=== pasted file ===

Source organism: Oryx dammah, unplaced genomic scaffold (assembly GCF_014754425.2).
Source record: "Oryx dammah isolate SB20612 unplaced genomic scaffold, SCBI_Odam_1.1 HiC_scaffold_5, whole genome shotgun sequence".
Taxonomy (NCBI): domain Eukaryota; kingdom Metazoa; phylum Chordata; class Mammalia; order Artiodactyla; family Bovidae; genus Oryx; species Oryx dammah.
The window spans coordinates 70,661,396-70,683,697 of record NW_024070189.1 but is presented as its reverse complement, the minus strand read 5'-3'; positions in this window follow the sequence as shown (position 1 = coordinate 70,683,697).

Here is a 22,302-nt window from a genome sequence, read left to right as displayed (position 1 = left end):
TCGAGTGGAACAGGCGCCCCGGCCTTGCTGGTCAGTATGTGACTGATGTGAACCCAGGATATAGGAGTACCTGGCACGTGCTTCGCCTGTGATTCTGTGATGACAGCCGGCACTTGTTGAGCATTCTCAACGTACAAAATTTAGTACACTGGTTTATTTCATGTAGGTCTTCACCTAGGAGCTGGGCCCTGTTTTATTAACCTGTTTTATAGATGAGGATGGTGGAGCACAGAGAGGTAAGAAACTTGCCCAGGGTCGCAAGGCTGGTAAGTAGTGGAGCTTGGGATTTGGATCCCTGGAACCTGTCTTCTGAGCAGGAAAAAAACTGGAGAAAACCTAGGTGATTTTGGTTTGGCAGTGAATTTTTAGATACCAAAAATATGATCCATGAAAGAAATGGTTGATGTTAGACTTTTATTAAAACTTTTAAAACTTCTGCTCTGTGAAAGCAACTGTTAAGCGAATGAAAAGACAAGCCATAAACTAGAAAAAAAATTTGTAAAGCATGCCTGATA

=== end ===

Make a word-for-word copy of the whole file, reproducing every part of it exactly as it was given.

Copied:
Source organism: Oryx dammah, unplaced genomic scaffold (assembly GCF_014754425.2).
Source record: "Oryx dammah isolate SB20612 unplaced genomic scaffold, SCBI_Odam_1.1 HiC_scaffold_5, whole genome shotgun sequence".
Taxonomy (NCBI): domain Eukaryota; kingdom Metazoa; phylum Chordata; class Mammalia; order Artiodactyla; family Bovidae; genus Oryx; species Oryx dammah.
The window spans coordinates 70,661,396-70,683,697 of record NW_024070189.1 but is presented as its reverse complement, the minus strand read 5'-3'; positions in this window follow the sequence as shown (position 1 = coordinate 70,683,697).

Here is a 22,302-nt window from a genome sequence, read left to right as displayed (position 1 = left end):
TCGAGTGGAACAGGCGCCCCGGCCTTGCTGGTCAGTATGTGACTGATGTGAACCCAGGATATAGGAGTACCTGGCACGTGCTTCGCCTGTGATTCTGTGATGACAGCCGGCACTTGTTGAGCATTCTCAACGTACAAAATTTAGTACACTGGTTTATTTCATGTAGGTCTTCACCTAGGAGCTGGGCCCTGTTTTATTAACCTGTTTTATAGATGAGGATGGTGGAGCACAGAGAGGTAAGAAACTTGCCCAGGGTCGCAAGGCTGGTAAGTAGTGGAGCTTGGGATTTGGATCCCTGGAACCTGTCTTCTGAGCAGGAAAAAAACTGGAGAAAACCTAGGTGATTTTGGTTTGGCAGTGAATTTTTAGATACCAAAAATATGATCCATGAAAGAAATGGTTGATGTTAGACTTTTATTAAAACTTTTAAAACTTCTGCTCTGTGAAAGCAACTGTTAAGCGAATGAAAAGACAAGCCATAAACTAGAAAAAAAATTTGTAAAGCATGCCTGATA